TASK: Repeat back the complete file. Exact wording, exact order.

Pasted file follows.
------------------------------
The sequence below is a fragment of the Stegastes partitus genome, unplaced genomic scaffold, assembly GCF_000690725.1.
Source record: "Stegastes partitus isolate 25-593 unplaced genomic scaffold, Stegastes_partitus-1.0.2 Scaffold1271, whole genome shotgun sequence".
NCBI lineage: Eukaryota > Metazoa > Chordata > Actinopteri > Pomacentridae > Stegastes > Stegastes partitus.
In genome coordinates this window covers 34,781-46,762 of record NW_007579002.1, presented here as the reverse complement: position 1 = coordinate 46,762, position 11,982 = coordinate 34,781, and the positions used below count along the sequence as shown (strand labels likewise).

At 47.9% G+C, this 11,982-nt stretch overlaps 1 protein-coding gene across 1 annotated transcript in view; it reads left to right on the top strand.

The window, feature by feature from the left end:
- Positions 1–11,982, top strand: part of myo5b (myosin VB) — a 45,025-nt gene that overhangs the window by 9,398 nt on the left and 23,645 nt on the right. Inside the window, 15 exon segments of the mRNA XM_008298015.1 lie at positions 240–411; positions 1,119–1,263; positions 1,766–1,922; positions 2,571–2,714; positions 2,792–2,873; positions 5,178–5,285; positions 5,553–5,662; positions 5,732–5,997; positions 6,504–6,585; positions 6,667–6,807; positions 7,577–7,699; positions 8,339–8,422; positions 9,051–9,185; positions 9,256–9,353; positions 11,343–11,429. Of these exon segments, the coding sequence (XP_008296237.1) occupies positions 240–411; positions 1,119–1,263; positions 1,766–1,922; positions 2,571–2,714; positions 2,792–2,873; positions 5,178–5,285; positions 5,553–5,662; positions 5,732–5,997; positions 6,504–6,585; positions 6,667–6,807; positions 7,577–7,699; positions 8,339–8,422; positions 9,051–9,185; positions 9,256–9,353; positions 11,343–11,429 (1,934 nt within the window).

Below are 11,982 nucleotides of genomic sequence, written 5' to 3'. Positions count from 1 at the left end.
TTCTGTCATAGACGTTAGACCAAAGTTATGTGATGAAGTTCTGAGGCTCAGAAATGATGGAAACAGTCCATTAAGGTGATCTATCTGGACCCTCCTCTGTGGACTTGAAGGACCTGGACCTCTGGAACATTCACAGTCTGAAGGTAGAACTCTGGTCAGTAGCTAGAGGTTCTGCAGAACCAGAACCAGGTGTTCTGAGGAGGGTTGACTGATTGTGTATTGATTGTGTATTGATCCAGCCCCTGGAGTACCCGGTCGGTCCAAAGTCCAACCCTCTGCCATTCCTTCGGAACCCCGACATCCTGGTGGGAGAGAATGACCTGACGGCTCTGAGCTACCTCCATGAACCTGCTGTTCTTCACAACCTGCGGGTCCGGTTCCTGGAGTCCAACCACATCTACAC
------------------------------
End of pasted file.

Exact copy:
The sequence below is a fragment of the Stegastes partitus genome, unplaced genomic scaffold, assembly GCF_000690725.1.
Source record: "Stegastes partitus isolate 25-593 unplaced genomic scaffold, Stegastes_partitus-1.0.2 Scaffold1271, whole genome shotgun sequence".
NCBI lineage: Eukaryota > Metazoa > Chordata > Actinopteri > Pomacentridae > Stegastes > Stegastes partitus.
In genome coordinates this window covers 34,781-46,762 of record NW_007579002.1, presented here as the reverse complement: position 1 = coordinate 46,762, position 11,982 = coordinate 34,781, and the positions used below count along the sequence as shown (strand labels likewise).

At 47.9% G+C, this 11,982-nt stretch overlaps 1 protein-coding gene across 1 annotated transcript in view; it reads left to right on the top strand.

The window, feature by feature from the left end:
- Positions 1–11,982, top strand: part of myo5b (myosin VB) — a 45,025-nt gene that overhangs the window by 9,398 nt on the left and 23,645 nt on the right. Inside the window, 15 exon segments of the mRNA XM_008298015.1 lie at positions 240–411; positions 1,119–1,263; positions 1,766–1,922; positions 2,571–2,714; positions 2,792–2,873; positions 5,178–5,285; positions 5,553–5,662; positions 5,732–5,997; positions 6,504–6,585; positions 6,667–6,807; positions 7,577–7,699; positions 8,339–8,422; positions 9,051–9,185; positions 9,256–9,353; positions 11,343–11,429. Of these exon segments, the coding sequence (XP_008296237.1) occupies positions 240–411; positions 1,119–1,263; positions 1,766–1,922; positions 2,571–2,714; positions 2,792–2,873; positions 5,178–5,285; positions 5,553–5,662; positions 5,732–5,997; positions 6,504–6,585; positions 6,667–6,807; positions 7,577–7,699; positions 8,339–8,422; positions 9,051–9,185; positions 9,256–9,353; positions 11,343–11,429 (1,934 nt within the window).

Below are 11,982 nucleotides of genomic sequence, written 5' to 3'. Positions count from 1 at the left end.
TTCTGTCATAGACGTTAGACCAAAGTTATGTGATGAAGTTCTGAGGCTCAGAAATGATGGAAACAGTCCATTAAGGTGATCTATCTGGACCCTCCTCTGTGGACTTGAAGGACCTGGACCTCTGGAACATTCACAGTCTGAAGGTAGAACTCTGGTCAGTAGCTAGAGGTTCTGCAGAACCAGAACCAGGTGTTCTGAGGAGGGTTGACTGATTGTGTATTGATTGTGTATTGATCCAGCCCCTGGAGTACCCGGTCGGTCCAAAGTCCAACCCTCTGCCATTCCTTCGGAACCCCGACATCCTGGTGGGAGAGAATGACCTGACGGCTCTGAGCTACCTCCATGAACCTGCTGTTCTTCACAACCTGCGGGTCCGGTTCCTGGAGTCCAACCACATCTACAC